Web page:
Sun, Jul 26, 2009 : 7:55 p.m.

You wont see many people out here getting drunk, said Hershel Davis, 58, from Battle Creek. This is taste. This is enjoying beer. haha - what a joke. I've been to a handfull of these, including the one in Lansing and Grand Rapids and have finally given up on them because of guys like the one quoted above. They give thimble sized portions of beer for $30 - long lines - no bathrooms..... that's not enjoyable to me and I'd consider myself a beer drinker. Taste is important and you don't have to get drunk, but I'd take a 24oz. Budweiser over this beer fest anyday...


Sun, Jul 26, 2009 : 6:38 p.m.

Good article. For those thinking of attending next year, there is a less crowded Friday night session from 5-9 pm. No lines of any significance.

Ryan Munson

Sun, Jul 26, 2009 : 6:30 p.m.

Hyspi, I doubt the use of "unconventional" was used as an insult as you have perpetrated it to be. Maybe specialty would have fit your conservativeness?

Kristina Birk

Sun, Jul 26, 2009 : 11:47 a.m.

Something that was missing from your posting was a mention of the festival's admirable goal of zero waste. Most of the disposable items were made of sustainable or eco-friendly materials. There were recycling stations set up all over the park, staffed by workers who made sure the right waste went into the correct bin. To successfully implement zero waste with over eight thousand people gathered to drink and eat is amazing!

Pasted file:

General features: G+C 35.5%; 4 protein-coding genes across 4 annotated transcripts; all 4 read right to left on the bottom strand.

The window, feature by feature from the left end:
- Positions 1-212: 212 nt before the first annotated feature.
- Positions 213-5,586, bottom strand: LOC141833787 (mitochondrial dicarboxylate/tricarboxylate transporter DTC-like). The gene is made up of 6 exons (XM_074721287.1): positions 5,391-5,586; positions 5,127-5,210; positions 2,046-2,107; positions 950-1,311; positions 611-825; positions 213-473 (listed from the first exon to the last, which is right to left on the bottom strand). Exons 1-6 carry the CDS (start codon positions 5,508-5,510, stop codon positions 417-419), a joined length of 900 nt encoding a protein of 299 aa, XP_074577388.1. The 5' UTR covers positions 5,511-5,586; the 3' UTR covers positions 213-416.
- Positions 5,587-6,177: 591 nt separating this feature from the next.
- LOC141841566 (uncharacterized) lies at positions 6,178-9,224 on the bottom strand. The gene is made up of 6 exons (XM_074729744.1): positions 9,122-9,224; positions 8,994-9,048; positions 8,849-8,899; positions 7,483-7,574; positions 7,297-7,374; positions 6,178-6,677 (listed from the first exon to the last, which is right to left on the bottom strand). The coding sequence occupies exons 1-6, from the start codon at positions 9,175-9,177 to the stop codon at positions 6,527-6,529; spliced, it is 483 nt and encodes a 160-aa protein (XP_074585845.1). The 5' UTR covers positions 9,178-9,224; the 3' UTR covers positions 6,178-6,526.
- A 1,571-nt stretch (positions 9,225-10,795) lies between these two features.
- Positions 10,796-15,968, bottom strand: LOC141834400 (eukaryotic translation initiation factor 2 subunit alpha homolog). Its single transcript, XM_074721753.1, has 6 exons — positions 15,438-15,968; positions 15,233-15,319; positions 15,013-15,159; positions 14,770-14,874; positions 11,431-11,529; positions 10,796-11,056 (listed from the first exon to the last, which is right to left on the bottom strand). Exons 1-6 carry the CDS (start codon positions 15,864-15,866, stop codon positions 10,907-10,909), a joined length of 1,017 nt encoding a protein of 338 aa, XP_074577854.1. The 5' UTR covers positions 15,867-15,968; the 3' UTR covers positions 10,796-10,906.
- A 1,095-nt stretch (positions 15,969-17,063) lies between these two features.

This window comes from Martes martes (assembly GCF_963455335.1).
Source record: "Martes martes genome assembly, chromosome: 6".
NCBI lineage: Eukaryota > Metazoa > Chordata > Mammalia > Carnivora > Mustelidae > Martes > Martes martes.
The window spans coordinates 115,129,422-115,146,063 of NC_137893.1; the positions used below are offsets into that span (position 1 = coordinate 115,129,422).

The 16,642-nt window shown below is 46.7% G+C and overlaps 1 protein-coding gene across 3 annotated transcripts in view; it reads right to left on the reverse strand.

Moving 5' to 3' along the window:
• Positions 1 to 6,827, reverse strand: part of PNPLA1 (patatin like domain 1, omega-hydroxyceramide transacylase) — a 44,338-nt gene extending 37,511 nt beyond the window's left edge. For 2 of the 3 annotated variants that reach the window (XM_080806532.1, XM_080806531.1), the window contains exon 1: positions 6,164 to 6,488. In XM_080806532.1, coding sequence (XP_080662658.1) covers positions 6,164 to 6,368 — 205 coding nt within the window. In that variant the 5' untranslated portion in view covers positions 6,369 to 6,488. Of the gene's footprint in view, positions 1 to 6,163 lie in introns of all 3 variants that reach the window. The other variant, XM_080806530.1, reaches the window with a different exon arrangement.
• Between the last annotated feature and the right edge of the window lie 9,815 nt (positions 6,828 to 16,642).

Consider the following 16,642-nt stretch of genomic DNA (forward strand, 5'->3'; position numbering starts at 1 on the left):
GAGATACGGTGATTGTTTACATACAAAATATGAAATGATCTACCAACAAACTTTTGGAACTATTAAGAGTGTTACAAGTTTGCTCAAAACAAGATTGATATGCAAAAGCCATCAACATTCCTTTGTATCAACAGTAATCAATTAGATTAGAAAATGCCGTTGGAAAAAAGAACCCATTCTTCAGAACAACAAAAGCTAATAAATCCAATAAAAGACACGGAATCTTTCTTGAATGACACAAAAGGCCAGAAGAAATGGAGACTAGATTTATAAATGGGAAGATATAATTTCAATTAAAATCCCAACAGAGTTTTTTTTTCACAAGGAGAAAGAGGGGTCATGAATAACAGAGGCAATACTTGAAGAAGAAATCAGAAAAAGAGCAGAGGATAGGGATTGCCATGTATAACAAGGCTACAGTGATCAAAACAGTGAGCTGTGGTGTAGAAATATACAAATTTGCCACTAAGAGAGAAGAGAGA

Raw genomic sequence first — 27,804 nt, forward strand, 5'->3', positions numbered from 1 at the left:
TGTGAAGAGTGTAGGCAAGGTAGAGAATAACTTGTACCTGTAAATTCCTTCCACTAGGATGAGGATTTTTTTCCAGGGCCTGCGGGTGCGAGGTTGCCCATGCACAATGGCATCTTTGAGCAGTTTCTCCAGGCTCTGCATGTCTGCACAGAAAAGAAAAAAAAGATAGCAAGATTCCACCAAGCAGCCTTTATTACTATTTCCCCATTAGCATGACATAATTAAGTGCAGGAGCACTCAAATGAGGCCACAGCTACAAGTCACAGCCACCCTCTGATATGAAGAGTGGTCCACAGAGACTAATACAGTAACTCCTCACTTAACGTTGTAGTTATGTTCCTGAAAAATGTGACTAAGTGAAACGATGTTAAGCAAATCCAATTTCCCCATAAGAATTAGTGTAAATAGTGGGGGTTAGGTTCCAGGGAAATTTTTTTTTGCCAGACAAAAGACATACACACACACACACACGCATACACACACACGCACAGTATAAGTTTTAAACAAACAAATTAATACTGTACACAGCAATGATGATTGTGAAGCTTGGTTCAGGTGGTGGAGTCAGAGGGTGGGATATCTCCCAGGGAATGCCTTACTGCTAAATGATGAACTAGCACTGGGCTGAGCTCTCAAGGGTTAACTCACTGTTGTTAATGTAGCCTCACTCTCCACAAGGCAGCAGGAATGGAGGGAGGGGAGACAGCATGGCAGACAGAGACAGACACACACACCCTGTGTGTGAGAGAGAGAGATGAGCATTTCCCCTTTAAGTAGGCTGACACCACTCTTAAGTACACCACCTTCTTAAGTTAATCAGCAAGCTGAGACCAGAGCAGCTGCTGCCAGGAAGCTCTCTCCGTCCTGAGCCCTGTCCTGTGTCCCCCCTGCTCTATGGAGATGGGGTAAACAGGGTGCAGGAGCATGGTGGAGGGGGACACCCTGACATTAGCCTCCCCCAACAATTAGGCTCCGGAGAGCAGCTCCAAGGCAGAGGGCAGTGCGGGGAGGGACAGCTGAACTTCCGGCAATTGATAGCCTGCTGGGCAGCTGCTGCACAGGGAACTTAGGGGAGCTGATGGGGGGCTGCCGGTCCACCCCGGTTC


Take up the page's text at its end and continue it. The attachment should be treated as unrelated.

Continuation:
Mike Jennings

Sun, Jul 26, 2009 : 8:28 a.m.

In the future maybe you should consider doing a little research before writing an artical on a subject that you know very little about. You consider honey porter, stout, ale, and German beers to be unconventional. Do you drink beer. A stout is a very common style of beer (think Guiness) and is an ale. Being an ale only has to do with the given beers style of fermentation (top vs. bottom fermented or warm vs. cold). The vast majority of beers at the Festival were ales. As for German Beers you can walk into any Pub or Bar in town and find a good Germen Beer on tap or in a bottle. If you were paying attention at the Festival (did you go?) you would have found the really unconventional beers: the Peanut beer from Bastone; Spite Peppered Pale Ale from Founders; 440 Pepper Smoker from Original Gravity; Ancho Chile Dutch Double Chocolate Porter; and something unlike any other beer Kuhnhenn's Cherry Panty Dropper served from a slushie machine. Those were some of the unconventional beers this weekend. I look forward to tasting more of them in three months at the Inaugural Harvest Festival held 10/24/09 at Eastern Market in Detroit.


Sat, Jul 25, 2009 : 11:01 p.m.

Wow it would take a quite a few beers before that broad would even be a four...Ypsi can sure throw a party...


Sat, Jul 25, 2009 : 10:14 p.m.

Yeah! Thanks for an Ypsi positive article!

Macabre Sunset

Sat, Jul 25, 2009 : 8:53 p.m.

It's nice to hear about a category where Michigan doesn't rank first (unemployment) or last (economy). But can't help wondering if both A2 and Ypsi could solve their respective budget problems by having a few extra patrols on the streets and highways tonight. Burp.